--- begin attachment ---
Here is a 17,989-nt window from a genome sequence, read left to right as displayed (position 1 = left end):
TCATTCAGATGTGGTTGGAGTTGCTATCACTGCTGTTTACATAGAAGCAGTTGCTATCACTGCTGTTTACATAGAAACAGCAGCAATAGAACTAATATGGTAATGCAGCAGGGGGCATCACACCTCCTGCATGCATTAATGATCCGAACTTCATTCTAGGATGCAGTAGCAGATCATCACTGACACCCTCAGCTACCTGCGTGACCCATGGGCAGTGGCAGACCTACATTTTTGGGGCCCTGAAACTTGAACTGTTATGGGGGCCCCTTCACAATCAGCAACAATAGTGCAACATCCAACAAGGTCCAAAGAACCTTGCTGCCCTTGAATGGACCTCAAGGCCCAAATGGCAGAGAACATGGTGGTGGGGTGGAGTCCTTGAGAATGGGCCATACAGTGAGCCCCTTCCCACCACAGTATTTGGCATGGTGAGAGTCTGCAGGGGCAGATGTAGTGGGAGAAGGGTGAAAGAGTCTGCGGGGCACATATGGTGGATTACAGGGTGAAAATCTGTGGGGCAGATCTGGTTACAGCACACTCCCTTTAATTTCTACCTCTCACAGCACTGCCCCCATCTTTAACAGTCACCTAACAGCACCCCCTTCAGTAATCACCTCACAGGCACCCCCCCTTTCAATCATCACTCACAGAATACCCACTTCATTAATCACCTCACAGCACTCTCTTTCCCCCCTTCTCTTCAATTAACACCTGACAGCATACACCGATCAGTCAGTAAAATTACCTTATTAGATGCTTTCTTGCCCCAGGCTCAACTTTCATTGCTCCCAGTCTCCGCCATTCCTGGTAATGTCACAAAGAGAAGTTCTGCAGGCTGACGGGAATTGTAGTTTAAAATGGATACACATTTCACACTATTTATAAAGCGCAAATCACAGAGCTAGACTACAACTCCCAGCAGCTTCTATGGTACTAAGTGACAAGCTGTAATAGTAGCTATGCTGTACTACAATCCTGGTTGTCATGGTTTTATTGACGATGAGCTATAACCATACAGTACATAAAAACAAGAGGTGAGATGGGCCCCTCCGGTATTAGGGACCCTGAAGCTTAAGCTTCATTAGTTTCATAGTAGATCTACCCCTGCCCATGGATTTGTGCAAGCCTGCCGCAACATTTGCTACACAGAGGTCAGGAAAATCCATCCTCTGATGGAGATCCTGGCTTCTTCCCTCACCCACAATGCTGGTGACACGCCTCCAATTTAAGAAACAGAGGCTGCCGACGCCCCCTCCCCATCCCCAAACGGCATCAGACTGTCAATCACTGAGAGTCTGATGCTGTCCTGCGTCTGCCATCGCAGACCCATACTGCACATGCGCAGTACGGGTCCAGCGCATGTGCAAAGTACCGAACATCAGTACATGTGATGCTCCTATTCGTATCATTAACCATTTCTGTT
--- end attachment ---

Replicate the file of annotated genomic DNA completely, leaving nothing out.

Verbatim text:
Here is a 17,989-nt window from a genome sequence, read left to right as displayed (position 1 = left end):
TCATTCAGATGTGGTTGGAGTTGCTATCACTGCTGTTTACATAGAAGCAGTTGCTATCACTGCTGTTTACATAGAAACAGCAGCAATAGAACTAATATGGTAATGCAGCAGGGGGCATCACACCTCCTGCATGCATTAATGATCCGAACTTCATTCTAGGATGCAGTAGCAGATCATCACTGACACCCTCAGCTACCTGCGTGACCCATGGGCAGTGGCAGACCTACATTTTTGGGGCCCTGAAACTTGAACTGTTATGGGGGCCCCTTCACAATCAGCAACAATAGTGCAACATCCAACAAGGTCCAAAGAACCTTGCTGCCCTTGAATGGACCTCAAGGCCCAAATGGCAGAGAACATGGTGGTGGGGTGGAGTCCTTGAGAATGGGCCATACAGTGAGCCCCTTCCCACCACAGTATTTGGCATGGTGAGAGTCTGCAGGGGCAGATGTAGTGGGAGAAGGGTGAAAGAGTCTGCGGGGCACATATGGTGGATTACAGGGTGAAAATCTGTGGGGCAGATCTGGTTACAGCACACTCCCTTTAATTTCTACCTCTCACAGCACTGCCCCCATCTTTAACAGTCACCTAACAGCACCCCCTTCAGTAATCACCTCACAGGCACCCCCCCTTTCAATCATCACTCACAGAATACCCACTTCATTAATCACCTCACAGCACTCTCTTTCCCCCCTTCTCTTCAATTAACACCTGACAGCATACACCGATCAGTCAGTAAAATTACCTTATTAGATGCTTTCTTGCCCCAGGCTCAACTTTCATTGCTCCCAGTCTCCGCCATTCCTGGTAATGTCACAAAGAGAAGTTCTGCAGGCTGACGGGAATTGTAGTTTAAAATGGATACACATTTCACACTATTTATAAAGCGCAAATCACAGAGCTAGACTACAACTCCCAGCAGCTTCTATGGTACTAAGTGACAAGCTGTAATAGTAGCTATGCTGTACTACAATCCTGGTTGTCATGGTTTTATTGACGATGAGCTATAACCATACAGTACATAAAAACAAGAGGTGAGATGGGCCCCTCCGGTATTAGGGACCCTGAAGCTTAAGCTTCATTAGTTTCATAGTAGATCTACCCCTGCCCATGGATTTGTGCAAGCCTGCCGCAACATTTGCTACACAGAGGTCAGGAAAATCCATCCTCTGATGGAGATCCTGGCTTCTTCCCTCACCCACAATGCTGGTGACACGCCTCCAATTTAAGAAACAGAGGCTGCCGACGCCCCCTCCCCATCCCCAAACGGCATCAGACTGTCAATCACTGAGAGTCTGATGCTGTCCTGCGTCTGCCATCGCAGACCCATACTGCACATGCGCAGTACGGGTCCAGCGCATGTGCAAAGTACCGAACATCAGTACATGTGATGCTCCTATTCGTATCATTAACCATTTCTGTT